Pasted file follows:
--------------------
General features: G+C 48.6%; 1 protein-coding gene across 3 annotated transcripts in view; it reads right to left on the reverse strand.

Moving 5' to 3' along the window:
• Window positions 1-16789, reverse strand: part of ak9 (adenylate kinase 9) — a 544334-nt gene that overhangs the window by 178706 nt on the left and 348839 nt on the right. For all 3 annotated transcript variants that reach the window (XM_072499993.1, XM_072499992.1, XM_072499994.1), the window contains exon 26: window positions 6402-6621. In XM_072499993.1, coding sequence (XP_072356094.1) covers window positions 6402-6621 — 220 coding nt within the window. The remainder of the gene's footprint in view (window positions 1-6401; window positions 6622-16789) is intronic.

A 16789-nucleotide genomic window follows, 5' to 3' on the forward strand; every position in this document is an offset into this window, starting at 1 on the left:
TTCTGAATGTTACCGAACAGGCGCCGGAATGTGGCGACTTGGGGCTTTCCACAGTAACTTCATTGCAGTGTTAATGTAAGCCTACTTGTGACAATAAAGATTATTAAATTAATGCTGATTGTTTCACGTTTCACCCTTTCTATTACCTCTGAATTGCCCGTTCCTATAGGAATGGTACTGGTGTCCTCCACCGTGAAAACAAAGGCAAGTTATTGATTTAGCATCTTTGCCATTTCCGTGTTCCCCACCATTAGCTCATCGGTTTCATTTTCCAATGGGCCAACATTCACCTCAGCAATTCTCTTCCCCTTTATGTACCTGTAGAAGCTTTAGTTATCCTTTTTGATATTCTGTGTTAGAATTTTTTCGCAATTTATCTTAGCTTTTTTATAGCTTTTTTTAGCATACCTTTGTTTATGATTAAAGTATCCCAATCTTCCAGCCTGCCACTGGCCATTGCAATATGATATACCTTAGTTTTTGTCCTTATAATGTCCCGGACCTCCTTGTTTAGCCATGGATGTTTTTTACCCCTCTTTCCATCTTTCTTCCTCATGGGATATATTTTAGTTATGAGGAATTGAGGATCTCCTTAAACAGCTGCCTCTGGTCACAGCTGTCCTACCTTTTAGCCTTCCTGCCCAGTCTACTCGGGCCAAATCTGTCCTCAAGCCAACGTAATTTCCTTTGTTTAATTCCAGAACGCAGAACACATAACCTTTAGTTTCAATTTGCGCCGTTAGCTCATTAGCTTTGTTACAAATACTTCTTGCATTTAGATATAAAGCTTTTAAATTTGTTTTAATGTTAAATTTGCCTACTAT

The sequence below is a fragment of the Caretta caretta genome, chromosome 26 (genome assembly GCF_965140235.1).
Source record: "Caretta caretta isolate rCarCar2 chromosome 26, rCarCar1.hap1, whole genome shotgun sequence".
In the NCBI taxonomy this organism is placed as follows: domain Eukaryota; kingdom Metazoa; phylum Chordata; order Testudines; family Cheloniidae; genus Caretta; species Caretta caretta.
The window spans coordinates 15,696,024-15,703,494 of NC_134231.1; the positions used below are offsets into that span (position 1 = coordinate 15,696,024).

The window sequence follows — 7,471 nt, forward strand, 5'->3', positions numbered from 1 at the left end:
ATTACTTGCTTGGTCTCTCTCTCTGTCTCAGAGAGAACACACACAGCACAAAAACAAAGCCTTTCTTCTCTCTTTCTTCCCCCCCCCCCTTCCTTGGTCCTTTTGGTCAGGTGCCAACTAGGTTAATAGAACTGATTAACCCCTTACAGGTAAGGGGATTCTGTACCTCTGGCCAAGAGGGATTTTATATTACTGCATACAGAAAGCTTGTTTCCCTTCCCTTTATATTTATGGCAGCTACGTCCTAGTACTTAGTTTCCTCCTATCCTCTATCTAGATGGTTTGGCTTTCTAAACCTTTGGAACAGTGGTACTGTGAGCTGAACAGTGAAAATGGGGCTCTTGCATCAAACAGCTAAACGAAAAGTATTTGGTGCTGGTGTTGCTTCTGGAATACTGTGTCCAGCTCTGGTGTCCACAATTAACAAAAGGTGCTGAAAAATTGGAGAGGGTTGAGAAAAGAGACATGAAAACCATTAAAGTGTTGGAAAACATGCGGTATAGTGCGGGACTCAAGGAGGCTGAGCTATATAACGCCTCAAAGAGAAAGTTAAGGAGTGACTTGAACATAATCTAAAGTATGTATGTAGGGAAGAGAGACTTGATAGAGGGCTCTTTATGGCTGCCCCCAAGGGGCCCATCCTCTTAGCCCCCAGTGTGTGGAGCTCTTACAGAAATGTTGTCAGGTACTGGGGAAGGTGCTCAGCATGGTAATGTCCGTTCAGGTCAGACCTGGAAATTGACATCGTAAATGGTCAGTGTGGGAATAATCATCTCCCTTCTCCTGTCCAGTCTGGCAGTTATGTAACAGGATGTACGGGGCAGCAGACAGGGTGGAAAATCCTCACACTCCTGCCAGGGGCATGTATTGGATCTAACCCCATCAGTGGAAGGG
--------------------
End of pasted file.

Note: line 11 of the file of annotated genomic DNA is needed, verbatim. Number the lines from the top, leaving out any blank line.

ATTACTTGCTTGGTCTCTCTCTCTGTCTCAGAGAGAACACACACAGCACAAAAACAAAGCCTTTCTTCTCTCTTTCTTCCCCCCCCCCCTTCCTTGGTCCTTTTGGTCAGGTGCCAACTAGGTTAATAGAACTGATTAACCCCTTACAGGTAAGGGGATTCTGTACCTCTGGCCAAGAGGGATTTTATATTACTGCATACAGAAAGCTTGTTTCCCTTCCCTTTATATTTATGGCAGCTACGTCCTAGTACTTAGTTTCCTCCTATCCTCTATCTAGATGGTTTGGCTTTCTAAACCTTTGGAACAGTGGTACTGTGAGCTGAACAGTGAAAATGGGGCTCTTGCATCAAACAGCTAAACGAAAAGTATTTGGTGCTGGTGTTGCTTCTGGAATACTGTGTCCAGCTCTGGTGTCCACAATTAACAAAAGGTGCTGAAAAATTGGAGAGGGTTGAGAAAAGAGACATGAAAACCATTAAAGTGTTGGAAAACATGCGGTATAGTGCGGGACTCAAGGAGGCTGAGCTATATAACGCCTCAAAGAGAAAGTTAAGGAGTGACTTGAACATAATCTAAAGTATGTATGTAGGGAAGAGAGACTTGATAGAGGGCTCTTTATGGCTGCCCCCAAGGGGCCCATCCTCTTAGCCCCCAGTGTGTGGAGCTCTTACAGAAATGTTGTCAGGTACTGGGGAAGGTGCTCAGCATGGTAATGTCCGTTCAGGTCAGACCTGGAAATTGACATCGTAAATGGTCAGTGTGGGAATAATCATCTCCCTTCTCCTGTCCAGTCTGGCAGTTATGTAACAGGATGTACGGGGCAGCAGACAGGGTGGAAAATCCTCACACTCCTGCCAGGGGCATGTATTGGATCTAACCCCATCAGTGGAAGGG